This Oil Stock Completed a Pivotal Year but Expects 2018 to Be Even Better

Marathon Oil Corporation (NYSE: MRO) recently put the wraps on a transformational year by delivering strong fourth-quarter results. Consequently, the company has the wind at its back in 2018. That was apparent in the comments of CEO Lee Tillman on the company's accompanying conference call, where he ran through last year's highlights as well as why 2018 promises to be even better. Last year was a pivotal one for Marathon Tillman led off his comments on the call by saying that: 2017 was truly a pivotal year in our ongoing transformation to a U.S. resource play-focused independent E&P. We made progress across every element of our playbook: balance sheet, cost structure, portfolio. And we achieved high return growth within cash flows at moderate oil pricing. What was most impressive about the company's performance is that it "balanced our 2017 CapEx and dividend with cash flows...while [oil] averaged just above $50" a barrel. Further, the CEO noted that it achieved that aim while production came in "near the top end of our total company production guidance, driven by a strong 31% exit rate from our U.S. resource plays." Image source: Getty Images. Not only did the company operate extremely well, but it did so while ending "2017 with a stronger balance sheet" by reducing debt by $1.75 billion, which will save it $115 million in annualized interest expense. That was just one of the many costs the company drove down in the past year, which helped lower its oil price break-even level and set it up for continued success in the coming years. We expect more of the same in 2018 Tillman anticipates that the company will build on its success from last year, noting that "our 2018 capital allocation philosophy is fully consistent with how we managed the business in 2017." Like last year, the company plans to "deliver a returns-focused program that balances cash flow with our capex and dividend." In fact, the company can achieve its plan to spend $2.3 Continue Reading

Graphic Products Creates Resources for Oil and Gas Industries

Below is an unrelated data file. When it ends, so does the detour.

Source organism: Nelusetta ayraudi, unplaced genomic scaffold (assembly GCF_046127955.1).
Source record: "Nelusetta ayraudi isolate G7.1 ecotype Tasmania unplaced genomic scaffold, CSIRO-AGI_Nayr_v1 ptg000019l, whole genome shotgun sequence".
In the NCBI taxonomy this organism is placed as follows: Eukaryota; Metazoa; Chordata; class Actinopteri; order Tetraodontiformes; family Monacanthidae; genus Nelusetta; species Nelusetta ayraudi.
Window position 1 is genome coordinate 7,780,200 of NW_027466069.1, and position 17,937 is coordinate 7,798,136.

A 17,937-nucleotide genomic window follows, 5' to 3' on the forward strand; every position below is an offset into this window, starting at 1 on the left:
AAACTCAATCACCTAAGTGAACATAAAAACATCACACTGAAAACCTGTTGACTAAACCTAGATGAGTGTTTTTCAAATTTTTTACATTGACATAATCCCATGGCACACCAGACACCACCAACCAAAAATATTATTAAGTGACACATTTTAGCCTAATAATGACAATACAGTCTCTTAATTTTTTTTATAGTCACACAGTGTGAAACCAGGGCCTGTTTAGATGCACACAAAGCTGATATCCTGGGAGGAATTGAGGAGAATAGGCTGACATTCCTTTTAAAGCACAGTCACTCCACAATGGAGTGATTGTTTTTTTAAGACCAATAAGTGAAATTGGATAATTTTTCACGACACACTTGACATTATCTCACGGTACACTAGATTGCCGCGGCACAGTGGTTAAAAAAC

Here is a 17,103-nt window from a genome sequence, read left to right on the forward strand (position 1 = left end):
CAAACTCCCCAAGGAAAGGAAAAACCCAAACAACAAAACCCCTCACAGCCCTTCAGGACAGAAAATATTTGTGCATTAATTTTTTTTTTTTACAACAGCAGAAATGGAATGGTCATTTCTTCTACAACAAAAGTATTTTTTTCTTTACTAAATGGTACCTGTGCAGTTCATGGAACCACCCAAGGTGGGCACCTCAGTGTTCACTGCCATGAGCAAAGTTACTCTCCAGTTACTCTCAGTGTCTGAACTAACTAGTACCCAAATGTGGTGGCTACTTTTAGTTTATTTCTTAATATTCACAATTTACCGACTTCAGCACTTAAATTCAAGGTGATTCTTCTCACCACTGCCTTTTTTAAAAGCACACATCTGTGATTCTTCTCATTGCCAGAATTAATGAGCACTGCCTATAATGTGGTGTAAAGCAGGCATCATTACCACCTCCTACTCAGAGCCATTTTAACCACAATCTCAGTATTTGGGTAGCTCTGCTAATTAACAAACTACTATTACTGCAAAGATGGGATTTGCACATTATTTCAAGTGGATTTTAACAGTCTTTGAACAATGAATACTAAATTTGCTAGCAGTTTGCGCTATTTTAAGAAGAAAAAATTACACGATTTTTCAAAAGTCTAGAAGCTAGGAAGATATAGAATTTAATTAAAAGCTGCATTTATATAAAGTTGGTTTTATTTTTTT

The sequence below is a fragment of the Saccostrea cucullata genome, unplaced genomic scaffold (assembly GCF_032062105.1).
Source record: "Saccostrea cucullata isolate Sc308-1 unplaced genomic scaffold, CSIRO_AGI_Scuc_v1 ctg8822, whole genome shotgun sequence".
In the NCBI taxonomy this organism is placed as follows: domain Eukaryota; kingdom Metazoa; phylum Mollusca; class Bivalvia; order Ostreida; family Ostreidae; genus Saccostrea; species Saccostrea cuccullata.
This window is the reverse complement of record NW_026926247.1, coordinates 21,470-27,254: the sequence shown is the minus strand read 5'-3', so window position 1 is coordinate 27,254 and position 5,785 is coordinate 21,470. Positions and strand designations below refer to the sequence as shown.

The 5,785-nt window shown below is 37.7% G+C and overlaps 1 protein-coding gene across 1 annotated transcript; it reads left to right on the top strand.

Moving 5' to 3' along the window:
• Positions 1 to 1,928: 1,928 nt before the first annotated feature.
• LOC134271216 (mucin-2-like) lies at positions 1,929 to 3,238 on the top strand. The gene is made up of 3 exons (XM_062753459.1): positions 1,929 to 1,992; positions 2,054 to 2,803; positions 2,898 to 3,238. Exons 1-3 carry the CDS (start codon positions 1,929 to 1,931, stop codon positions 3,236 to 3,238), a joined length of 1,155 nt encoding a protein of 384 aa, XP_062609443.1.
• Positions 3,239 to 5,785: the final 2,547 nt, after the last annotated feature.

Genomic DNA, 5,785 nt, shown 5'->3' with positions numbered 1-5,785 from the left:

BEAVERTON, OR – One of the most dangerous job sectors in the United States has one of the most thorough safety programs: the oil and gas industry. Graphic Products knows it's essential for safety managers and supervisors to have the resources they need for optimal safety operations. It is this industry need that inspired the release of several new resources tailored specifically to the oil and gas industry. Deliverables include an in-depth best practices guide, infographic, and a safety tips article. Best practice tips are made clear and simple to achieve in Graphic Products’ free guide to signage for oil and gas industry safety. This guide quickly explains key ideas for safety labeling and signage for the oil and gas industry. Review regulations and standards, understand the top five hazards faced by oil and gas employees, and learn how effective safety labels and signs can help to address those hazards. “I oversee a large part of the operations for safety,” said Ryan Gnyp, an oil industry safety manager. “Most of my job is day-to-day safety of the crew to make sure they have what they need to follow policies and make sure proper procedures are put in place.” Gnyp stressed the important role of signs, labels, and other visual communication in the oil and gas industry. Learn about the background and future of the oil and gas industry, statistics, and safety best practices in a free oil and gas industry infographic. This visual provides compelling information to share with oil and gas teams and is a useful training resource to spread awareness on a variety of industry topics. Apply simple tips and strategies to improve worker safety on oil and gas projects with the Graphic Products article 10 Tips for Oil and Gas Industry Workers. These tips help reinforce the importance of the re-evaluation of safety programs and behavior to more effectively address worker safety issues, which in turn help reduce the rate of Continue Reading